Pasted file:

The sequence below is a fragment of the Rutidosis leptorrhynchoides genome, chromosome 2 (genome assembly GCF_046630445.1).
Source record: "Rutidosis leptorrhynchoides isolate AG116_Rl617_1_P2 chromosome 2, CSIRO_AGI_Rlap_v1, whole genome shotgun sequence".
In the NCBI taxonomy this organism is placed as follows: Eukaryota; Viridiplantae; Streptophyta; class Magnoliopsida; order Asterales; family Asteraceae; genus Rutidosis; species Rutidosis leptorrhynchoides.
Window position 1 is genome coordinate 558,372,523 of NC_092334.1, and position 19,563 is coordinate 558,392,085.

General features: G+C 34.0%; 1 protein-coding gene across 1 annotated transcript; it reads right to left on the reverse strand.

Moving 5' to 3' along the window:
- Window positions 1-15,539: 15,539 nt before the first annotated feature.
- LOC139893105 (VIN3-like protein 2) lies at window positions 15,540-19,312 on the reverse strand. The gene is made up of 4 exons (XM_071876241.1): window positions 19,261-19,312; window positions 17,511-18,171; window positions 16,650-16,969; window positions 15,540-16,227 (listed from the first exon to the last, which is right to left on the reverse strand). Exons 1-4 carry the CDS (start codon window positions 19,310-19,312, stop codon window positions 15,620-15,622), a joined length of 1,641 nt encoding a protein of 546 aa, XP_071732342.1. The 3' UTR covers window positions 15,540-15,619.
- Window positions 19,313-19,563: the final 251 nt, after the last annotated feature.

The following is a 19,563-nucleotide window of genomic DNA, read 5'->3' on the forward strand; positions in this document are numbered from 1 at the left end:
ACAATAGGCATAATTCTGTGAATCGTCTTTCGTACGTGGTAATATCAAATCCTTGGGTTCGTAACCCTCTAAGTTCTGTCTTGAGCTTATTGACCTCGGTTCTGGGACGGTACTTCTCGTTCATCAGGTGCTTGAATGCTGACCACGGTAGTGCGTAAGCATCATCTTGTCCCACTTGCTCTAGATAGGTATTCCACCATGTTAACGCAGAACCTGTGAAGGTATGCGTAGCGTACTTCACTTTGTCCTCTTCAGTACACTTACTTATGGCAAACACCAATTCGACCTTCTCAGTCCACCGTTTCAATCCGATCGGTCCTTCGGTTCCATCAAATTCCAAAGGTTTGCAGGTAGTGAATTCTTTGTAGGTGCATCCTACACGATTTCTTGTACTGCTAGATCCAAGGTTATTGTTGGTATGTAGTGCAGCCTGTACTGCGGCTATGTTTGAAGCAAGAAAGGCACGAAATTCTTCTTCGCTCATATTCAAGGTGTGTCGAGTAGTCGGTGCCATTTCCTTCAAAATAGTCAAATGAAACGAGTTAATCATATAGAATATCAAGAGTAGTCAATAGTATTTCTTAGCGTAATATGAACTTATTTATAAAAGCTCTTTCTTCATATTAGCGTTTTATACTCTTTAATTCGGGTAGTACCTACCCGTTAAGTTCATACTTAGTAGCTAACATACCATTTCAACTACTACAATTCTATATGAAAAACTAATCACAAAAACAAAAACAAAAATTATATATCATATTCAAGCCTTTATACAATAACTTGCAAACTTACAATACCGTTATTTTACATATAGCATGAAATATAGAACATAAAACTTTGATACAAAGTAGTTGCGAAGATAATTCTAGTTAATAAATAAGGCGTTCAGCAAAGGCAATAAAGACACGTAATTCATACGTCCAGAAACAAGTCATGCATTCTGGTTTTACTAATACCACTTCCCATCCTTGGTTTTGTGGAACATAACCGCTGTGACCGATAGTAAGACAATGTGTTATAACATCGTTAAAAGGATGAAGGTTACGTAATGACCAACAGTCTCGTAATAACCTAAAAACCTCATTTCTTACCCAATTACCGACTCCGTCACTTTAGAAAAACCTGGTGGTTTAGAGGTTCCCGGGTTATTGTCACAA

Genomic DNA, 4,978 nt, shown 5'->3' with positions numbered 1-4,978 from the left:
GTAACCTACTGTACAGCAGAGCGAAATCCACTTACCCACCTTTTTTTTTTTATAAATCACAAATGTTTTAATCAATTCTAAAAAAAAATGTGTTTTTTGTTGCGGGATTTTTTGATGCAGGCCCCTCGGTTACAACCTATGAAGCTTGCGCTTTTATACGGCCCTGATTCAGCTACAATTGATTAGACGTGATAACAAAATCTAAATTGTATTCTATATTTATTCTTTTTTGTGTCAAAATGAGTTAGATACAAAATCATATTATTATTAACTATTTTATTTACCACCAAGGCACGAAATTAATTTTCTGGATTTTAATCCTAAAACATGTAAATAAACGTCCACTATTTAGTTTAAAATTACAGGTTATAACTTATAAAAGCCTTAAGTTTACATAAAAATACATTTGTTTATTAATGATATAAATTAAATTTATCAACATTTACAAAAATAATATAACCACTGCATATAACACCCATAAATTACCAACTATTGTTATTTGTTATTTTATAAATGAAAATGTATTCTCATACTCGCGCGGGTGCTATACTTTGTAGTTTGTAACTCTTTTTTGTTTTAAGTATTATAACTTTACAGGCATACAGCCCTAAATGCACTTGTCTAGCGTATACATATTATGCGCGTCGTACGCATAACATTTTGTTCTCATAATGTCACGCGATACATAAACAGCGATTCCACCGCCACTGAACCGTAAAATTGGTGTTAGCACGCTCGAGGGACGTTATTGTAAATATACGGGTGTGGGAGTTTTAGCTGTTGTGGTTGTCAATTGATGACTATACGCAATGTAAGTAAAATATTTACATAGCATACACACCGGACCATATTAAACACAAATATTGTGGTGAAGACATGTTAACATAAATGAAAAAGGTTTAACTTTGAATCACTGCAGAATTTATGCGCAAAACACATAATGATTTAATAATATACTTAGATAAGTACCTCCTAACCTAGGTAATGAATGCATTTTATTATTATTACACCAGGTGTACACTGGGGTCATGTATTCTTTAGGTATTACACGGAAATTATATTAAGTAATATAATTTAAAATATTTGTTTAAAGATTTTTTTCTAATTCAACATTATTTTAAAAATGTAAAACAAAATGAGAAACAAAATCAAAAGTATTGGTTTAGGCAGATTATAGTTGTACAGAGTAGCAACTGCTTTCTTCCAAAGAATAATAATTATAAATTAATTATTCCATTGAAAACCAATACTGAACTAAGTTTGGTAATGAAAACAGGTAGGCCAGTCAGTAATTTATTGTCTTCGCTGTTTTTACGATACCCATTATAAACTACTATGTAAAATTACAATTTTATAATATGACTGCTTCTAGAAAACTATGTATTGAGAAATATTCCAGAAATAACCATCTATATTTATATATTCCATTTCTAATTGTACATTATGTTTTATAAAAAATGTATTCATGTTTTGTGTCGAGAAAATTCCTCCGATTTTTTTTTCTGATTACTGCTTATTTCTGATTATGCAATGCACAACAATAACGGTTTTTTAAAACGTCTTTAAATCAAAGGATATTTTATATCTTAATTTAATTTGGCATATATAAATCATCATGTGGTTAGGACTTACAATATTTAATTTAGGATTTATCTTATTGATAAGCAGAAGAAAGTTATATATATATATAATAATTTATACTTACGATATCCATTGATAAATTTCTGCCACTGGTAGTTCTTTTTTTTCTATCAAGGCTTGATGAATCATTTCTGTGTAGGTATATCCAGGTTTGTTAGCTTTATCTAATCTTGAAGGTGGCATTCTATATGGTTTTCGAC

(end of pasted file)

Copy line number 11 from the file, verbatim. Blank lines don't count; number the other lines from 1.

ACAATAGGCATAATTCTGTGAATCGTCTTTCGTACGTGGTAATATCAAATCCTTGGGTTCGTAACCCTCTAAGTTCTGTCTTGAGCTTATTGACCTCGGTTCTGGGACGGTACTTCTCGTTCATCAGGTGCTTGAATGCTGACCACGGTAGTGCGTAAGCATCATCTTGTCCCACTTGCTCTAGATAGGTATTCCACCATGTTAACGCAGAACCTGTGAAGGTATGCGTAGCGTACTTCACTTTGTCCTCTTCAGTACACTTACTTATGGCAAACACCAATTCGACCTTCTCAGTCCACCGTTTCAATCCGATCGGTCCTTCGGTTCCATCAAATTCCAAAGGTTTGCAGGTAGTGAATTCTTTGTAGGTGCATCCTACACGATTTCTTGTACTGCTAGATCCAAGGTTATTGTTGGTATGTAGTGCAGCCTGTACTGCGGCTATGTTTGAAGCAAGAAAGGCACGAAATTCTTCTTCGCTCATATTCAAGGTGTGTCGAGTAGTCGGTGCCATTTCCTTCAAAATAGTCAAATGAAACGAGTTAATCATATAGAATATCAAGAGTAGTCAATAGTATTTCTTAGCGTAATATGAACTTATTTATAAAAGCTCTTTCTTCATATTAGCGTTTTATACTCTTTAATTCGGGTAGTACCTACCCGTTAAGTTCATACTTAGTAGCTAACATACCATTTCAACTACTACAATTCTATATGAAAAACTAATCACAAAAACAAAAACAAAAATTATATATCATATTCAAGCCTTTATACAATAACTTGCAAACTTACAATACCGTTATTTTACATATAGCATGAAATATAGAACATAAAACTTTGATACAAAGTAGTTGCGAAGATAATTCTAGTTAATAAATAAGGCGTTCAGCAAAGGCAATAAAGACACGTAATTCATACGTCCAGAAACAAGTCATGCATTCTGGTTTTACTAATACCACTTCCCATCCTTGGTTTTGTGGAACATAACCGCTGTGACCGATAGTAAGACAATGTGTTATAACATCGTTAAAAGGATGAAGGTTACGTAATGACCAACAGTCTCGTAATAACCTAAAAACCTCATTTCTTACCCAATTACCGACTCCGTCACTTTAGAAAAACCTGGTGGTTTAGAGGTTCCCGGGTTATTGTCACAA